PPE is equipment worn by a person to minimize exposure to specific hazards. An is an example of PPE worn occasionally by people in their homes. Oven mitts have an occupational use as well. In the workplace known as the Purdue University Department of Chemistry we concern ourselves with PPE used in many circumstances not ordinarily found in the home of course. Chemical resistant gloves, aprons, lab coats, dust masks, goggles, face shields, for example. In many cases regular clothing itself can be regarded as PPE. The instruction to wear long, cuffless trousers and non-lacing full-coverage shoes when filling liquid nitrogen is an example of PPE which the employer may require the employee to provide. Most PPE other than "shoes," "long trousers," or "long-sleeved shirt" cannot reasonably be expected to be a part of the average person's wardrobe and must be provided by the employer (e.g. chemical-resistant gloves).
Using PPE is only one element in a complete safety program. A variety of strategies and safeguards are necessary to maintain a safe and healthy work environment. These include required other safety equipment and engineering controls, standard operating procedures, and worker training.
Hazards exist in every workplace. Ergonomic hazards, mechanical hazards, chem/bio/rad hazards, slip/trip hazards, falling object hazards; even workplace violence and sexual harrassment are to be regarded as workplace hazards.
Controlling a hazard at its source is the first choice because this method eliminates it from the workplace altogether or isolates it from the worker. This approach as it applies to substance hazards would require substitution of a material with nonhazardous ones, isolation of hazards, addition of safety features to existing equipment, redesign of the work processes, or purchase of new equipment. For example, if we could eliminate all the chemicals from Chemistry, we wouldn't need chemical resistant gloves then, would we? Not entirely practical, of course. We prefer to continue inventing medicines, fuels, and other materials which we believe improve our world. And should we spend a jillion dollars to install remote handling equipment so nobody ever has to touch a chemical container or reaction vessel? Let's hope they never decide that this is a reasonable expectation! We conclude that the hazards cannot be removed or controlled completely adequately, and Personal Protective Equipment (PPE) must be used if the work process is to continue.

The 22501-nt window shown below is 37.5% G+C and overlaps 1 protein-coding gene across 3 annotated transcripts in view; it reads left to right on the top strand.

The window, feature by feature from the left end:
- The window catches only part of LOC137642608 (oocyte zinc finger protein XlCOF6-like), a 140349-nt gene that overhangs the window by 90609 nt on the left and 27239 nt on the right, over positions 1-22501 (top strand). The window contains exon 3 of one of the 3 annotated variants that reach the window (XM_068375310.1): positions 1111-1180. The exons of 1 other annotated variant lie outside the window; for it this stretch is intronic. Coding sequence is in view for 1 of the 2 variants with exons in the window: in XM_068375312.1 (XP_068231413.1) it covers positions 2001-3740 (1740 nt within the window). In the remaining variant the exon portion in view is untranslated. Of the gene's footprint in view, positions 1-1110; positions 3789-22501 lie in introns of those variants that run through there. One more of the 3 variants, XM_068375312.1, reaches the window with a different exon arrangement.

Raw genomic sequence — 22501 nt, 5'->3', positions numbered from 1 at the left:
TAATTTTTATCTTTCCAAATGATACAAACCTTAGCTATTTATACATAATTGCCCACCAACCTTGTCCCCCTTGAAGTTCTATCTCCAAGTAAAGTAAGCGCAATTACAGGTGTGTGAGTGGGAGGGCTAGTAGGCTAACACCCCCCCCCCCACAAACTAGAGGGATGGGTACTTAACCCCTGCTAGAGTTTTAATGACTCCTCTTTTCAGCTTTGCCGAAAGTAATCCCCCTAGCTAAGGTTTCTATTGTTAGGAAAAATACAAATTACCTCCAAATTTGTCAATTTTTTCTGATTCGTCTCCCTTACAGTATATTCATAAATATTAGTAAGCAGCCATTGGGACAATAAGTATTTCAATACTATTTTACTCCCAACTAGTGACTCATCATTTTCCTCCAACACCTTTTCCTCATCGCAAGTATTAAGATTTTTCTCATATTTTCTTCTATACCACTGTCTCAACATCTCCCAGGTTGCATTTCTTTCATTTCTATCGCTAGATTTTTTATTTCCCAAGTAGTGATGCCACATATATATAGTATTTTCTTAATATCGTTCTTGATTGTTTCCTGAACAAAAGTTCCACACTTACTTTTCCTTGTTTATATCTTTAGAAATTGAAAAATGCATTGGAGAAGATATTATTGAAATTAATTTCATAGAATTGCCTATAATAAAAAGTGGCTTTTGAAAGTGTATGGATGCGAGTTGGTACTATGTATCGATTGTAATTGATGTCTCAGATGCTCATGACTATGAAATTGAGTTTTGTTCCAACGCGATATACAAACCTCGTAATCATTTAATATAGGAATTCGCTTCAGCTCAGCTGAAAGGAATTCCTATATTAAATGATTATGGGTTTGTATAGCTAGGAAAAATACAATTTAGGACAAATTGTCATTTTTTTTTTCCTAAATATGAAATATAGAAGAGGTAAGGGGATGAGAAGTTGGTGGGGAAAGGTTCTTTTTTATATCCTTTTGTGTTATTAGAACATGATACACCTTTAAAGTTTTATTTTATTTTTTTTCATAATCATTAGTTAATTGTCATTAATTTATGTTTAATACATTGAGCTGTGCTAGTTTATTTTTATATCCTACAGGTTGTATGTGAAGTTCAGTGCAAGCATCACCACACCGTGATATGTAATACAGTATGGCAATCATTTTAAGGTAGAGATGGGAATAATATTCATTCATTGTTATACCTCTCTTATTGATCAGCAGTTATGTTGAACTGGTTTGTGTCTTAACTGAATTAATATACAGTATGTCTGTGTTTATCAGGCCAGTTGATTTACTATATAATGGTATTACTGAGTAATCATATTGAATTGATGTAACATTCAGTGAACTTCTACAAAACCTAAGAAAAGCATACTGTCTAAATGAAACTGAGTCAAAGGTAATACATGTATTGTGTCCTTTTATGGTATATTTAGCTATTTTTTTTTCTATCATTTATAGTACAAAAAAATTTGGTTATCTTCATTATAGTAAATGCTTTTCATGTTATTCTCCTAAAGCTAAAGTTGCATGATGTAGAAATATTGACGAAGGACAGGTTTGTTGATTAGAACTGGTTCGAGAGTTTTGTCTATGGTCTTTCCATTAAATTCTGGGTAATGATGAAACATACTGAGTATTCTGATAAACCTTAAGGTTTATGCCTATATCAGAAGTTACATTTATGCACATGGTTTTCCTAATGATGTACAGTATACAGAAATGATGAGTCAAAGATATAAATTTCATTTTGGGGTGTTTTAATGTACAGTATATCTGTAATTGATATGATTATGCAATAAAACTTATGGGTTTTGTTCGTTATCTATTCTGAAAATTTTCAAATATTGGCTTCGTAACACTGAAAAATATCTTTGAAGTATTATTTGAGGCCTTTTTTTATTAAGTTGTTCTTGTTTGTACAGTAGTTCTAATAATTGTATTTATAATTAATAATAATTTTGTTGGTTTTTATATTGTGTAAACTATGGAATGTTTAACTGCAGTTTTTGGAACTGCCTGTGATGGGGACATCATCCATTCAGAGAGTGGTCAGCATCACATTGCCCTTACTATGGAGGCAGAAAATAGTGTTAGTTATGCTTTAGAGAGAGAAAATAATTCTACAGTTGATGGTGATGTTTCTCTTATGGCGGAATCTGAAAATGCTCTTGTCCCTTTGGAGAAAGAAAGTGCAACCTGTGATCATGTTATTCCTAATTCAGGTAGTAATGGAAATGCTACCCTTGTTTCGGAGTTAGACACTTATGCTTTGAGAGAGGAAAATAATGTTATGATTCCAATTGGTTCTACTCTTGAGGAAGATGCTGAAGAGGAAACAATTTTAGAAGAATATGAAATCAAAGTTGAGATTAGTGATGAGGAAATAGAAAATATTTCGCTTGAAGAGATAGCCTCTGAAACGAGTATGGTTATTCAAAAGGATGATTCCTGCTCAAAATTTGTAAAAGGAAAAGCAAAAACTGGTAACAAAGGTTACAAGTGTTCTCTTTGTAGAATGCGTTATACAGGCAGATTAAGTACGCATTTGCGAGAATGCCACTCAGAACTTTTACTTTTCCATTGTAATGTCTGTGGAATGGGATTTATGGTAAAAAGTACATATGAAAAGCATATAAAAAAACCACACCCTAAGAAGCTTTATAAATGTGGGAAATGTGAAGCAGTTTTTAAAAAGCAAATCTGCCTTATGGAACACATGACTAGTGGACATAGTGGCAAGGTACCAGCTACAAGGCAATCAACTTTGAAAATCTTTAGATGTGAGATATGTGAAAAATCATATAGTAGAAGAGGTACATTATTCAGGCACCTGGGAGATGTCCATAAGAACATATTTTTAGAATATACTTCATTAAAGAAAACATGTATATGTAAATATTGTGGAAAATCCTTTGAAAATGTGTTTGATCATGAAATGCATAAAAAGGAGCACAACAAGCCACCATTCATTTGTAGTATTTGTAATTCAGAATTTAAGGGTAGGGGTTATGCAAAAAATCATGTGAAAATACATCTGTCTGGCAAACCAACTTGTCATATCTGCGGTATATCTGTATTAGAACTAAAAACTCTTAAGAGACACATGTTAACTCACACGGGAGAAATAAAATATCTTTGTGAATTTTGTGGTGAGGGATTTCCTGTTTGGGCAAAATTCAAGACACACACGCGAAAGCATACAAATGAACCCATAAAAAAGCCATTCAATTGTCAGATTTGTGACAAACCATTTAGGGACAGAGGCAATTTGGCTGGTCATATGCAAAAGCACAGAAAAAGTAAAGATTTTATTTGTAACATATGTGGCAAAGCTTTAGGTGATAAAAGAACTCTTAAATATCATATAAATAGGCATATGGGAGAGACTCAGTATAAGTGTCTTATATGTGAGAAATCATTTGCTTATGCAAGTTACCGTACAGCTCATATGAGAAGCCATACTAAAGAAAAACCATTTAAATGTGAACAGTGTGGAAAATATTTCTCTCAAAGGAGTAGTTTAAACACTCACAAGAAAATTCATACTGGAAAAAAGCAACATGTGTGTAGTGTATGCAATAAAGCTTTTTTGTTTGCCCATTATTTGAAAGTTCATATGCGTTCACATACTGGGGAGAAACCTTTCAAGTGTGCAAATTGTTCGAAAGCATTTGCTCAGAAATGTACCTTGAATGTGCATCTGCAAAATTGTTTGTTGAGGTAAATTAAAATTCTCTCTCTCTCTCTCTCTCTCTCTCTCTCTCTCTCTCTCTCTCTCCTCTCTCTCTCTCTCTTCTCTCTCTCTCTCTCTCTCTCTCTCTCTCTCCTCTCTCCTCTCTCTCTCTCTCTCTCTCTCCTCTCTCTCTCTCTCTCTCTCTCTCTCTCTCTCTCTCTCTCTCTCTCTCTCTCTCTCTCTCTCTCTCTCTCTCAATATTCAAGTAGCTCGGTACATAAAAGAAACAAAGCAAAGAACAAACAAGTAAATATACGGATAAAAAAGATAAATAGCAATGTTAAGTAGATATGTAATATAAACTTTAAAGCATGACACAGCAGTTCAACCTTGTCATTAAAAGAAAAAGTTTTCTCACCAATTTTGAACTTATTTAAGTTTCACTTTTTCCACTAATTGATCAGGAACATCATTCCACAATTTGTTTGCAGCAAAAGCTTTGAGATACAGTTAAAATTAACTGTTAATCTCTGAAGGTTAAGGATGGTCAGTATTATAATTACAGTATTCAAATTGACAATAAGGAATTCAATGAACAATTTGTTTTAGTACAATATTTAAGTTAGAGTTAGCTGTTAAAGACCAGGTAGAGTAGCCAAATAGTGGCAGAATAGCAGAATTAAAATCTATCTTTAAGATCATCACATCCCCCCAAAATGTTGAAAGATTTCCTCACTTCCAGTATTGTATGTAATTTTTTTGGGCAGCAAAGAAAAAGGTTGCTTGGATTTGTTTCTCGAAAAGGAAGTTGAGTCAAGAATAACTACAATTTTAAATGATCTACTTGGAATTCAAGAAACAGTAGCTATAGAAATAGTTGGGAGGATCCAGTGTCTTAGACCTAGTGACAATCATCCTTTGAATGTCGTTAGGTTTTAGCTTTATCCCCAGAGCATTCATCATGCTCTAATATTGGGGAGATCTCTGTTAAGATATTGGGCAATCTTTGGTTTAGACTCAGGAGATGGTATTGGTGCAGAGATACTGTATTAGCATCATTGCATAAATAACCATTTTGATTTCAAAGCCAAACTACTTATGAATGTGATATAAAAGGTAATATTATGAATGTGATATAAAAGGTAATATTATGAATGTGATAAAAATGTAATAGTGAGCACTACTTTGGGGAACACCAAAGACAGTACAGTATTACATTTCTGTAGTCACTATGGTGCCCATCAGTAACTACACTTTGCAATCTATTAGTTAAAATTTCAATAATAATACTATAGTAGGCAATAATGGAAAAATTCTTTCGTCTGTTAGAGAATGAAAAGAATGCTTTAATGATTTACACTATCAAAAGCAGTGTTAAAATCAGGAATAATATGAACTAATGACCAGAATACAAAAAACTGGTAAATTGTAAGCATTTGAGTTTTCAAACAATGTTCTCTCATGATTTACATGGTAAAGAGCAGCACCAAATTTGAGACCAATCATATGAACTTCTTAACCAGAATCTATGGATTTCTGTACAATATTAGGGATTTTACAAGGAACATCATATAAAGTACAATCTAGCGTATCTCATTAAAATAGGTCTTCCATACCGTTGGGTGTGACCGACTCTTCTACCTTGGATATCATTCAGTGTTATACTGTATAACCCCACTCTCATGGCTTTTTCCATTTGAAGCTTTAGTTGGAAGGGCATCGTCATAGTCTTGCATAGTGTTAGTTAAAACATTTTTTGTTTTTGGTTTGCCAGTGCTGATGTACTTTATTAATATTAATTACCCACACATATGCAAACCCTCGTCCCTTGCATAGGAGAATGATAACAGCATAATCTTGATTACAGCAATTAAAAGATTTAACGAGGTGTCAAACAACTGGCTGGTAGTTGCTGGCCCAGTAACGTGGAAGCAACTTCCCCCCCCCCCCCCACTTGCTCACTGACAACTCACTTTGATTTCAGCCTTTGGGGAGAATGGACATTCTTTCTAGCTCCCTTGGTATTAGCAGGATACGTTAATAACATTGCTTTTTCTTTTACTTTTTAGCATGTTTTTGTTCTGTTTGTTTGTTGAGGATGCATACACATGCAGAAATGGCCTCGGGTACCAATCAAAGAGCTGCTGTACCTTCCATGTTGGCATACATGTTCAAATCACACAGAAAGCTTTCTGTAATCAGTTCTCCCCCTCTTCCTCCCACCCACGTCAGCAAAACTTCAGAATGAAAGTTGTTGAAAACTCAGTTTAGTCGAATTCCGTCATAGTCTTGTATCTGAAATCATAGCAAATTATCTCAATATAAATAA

PPE is used to reduce or minimize the exposure or contact to injurious physical, chemical or biological agents. The hazard is not eliminated by PPE, but the risk of injury can be eliminated or greatly reduced.
PPE should only be used in these circumstances:
PPE is commonly used in workplaces to protect against:
The first step is to identify the particular hazards at the worksite, and in a workplace with hazardous operations as complex as entailed by chemical research, this is a challenge of some enormity. Many of the hazards are quite obvious, but a formal Hazard Assessment must still be performed:
The overall Hazard Assessment process is the sum of individual "task-hazard-assessment" forms. The tasks defined and assessed in each research group and work group will usually be different. Chemistry's task-hazard-assessment forms will also include requirements for other safety equipment when appropriate as well as for PPE. See examples.
The Hazard Assessment is the supervisor's responsibility (law says so). This does not mean that the supervisor must personally conduct the hazard assessments, but that he or she is ultimately responsible their appropriateness and adequacy.